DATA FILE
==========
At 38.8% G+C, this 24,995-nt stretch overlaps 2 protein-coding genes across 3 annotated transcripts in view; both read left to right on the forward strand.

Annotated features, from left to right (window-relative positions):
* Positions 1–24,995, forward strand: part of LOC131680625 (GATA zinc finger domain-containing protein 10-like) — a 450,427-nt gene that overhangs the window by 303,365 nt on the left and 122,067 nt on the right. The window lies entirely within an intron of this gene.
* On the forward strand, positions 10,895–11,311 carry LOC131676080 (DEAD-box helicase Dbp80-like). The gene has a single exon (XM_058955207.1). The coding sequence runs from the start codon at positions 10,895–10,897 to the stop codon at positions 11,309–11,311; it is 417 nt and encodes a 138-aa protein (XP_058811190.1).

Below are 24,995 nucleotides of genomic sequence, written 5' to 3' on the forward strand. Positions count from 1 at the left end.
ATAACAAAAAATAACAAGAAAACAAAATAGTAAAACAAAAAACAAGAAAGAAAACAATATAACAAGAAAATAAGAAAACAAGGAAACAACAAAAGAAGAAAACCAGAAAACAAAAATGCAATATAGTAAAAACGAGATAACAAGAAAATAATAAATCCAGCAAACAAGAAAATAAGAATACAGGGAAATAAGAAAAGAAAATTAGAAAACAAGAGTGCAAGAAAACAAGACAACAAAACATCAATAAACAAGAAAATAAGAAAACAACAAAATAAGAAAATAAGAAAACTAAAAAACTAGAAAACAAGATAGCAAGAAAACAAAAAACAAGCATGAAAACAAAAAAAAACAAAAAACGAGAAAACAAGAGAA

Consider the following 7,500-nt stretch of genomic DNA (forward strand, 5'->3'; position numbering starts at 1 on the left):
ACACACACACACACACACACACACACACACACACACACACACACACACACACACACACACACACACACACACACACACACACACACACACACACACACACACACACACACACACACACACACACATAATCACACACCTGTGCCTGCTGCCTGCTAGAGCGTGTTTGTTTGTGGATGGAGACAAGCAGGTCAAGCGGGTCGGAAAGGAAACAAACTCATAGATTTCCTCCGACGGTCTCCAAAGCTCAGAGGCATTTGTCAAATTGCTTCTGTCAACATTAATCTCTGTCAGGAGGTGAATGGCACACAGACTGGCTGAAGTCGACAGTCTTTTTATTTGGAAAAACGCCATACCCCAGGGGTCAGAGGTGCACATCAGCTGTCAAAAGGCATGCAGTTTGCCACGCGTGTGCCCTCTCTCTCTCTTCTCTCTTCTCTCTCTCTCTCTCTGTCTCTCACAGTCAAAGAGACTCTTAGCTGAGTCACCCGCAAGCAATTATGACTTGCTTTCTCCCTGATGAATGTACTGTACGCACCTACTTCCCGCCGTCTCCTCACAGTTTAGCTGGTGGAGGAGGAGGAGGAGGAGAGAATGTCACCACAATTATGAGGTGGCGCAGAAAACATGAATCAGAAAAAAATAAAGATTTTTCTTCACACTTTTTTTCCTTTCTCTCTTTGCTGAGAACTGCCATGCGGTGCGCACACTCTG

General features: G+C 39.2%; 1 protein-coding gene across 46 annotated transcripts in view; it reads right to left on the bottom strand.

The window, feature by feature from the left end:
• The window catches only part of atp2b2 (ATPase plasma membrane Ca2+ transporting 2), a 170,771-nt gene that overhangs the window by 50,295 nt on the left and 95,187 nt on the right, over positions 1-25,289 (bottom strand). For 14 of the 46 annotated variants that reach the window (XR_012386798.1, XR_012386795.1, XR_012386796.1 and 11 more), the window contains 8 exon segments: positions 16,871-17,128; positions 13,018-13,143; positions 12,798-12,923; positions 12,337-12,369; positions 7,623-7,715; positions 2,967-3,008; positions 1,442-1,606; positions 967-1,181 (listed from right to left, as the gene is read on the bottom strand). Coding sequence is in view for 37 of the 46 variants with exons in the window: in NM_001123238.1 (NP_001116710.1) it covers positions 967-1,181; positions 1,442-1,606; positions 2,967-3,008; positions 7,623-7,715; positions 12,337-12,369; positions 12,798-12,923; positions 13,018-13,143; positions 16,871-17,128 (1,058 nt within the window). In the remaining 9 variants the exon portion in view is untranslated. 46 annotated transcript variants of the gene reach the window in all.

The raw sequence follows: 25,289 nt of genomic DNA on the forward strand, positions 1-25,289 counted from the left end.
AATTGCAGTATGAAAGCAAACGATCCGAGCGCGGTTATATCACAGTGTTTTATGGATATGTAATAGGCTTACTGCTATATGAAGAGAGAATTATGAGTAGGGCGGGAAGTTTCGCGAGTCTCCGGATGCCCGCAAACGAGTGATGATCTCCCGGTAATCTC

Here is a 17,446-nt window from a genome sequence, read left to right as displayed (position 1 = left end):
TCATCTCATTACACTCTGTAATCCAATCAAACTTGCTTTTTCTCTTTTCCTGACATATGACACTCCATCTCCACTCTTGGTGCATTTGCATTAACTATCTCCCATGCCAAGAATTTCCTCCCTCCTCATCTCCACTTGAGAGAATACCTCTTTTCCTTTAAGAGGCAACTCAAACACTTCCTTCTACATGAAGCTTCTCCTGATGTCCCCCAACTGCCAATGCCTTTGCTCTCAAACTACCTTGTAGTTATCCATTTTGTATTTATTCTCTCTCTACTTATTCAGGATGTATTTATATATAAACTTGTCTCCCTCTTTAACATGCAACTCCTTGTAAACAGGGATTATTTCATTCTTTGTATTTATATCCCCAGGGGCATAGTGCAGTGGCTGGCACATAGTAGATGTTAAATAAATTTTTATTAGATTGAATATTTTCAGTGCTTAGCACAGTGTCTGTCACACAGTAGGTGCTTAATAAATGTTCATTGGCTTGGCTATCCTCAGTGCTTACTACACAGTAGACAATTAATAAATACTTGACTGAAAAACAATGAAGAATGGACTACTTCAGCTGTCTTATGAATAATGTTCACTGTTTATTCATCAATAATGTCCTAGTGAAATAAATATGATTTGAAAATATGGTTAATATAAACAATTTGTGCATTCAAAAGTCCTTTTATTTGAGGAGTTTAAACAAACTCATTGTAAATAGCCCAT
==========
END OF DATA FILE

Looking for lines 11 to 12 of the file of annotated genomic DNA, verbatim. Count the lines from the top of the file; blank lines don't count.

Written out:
• The window catches only part of atp2b2 (ATPase plasma membrane Ca2+ transporting 2), a 170,771-nt gene that overhangs the window by 50,295 nt on the left and 95,187 nt on the right, over positions 1-25,289 (bottom strand). For 14 of the 46 annotated variants that reach the window (XR_012386798.1, XR_012386795.1, XR_012386796.1 and 11 more), the window contains 8 exon segments: positions 16,871-17,128; positions 13,018-13,143; positions 12,798-12,923; positions 12,337-12,369; positions 7,623-7,715; positions 2,967-3,008; positions 1,442-1,606; positions 967-1,181 (listed from right to left, as the gene is read on the bottom strand). Coding sequence is in view for 37 of the 46 variants with exons in the window: in NM_001123238.1 (NP_001116710.1) it covers positions 967-1,181; positions 1,442-1,606; positions 2,967-3,008; positions 7,623-7,715; positions 12,337-12,369; positions 12,798-12,923; positions 13,018-13,143; positions 16,871-17,128 (1,058 nt within the window). In the remaining 9 variants the exon portion in view is untranslated. 46 annotated transcript variants of the gene reach the window in all.

The raw sequence follows: 25,289 nt of genomic DNA on the forward strand, positions 1-25,289 counted from the left end.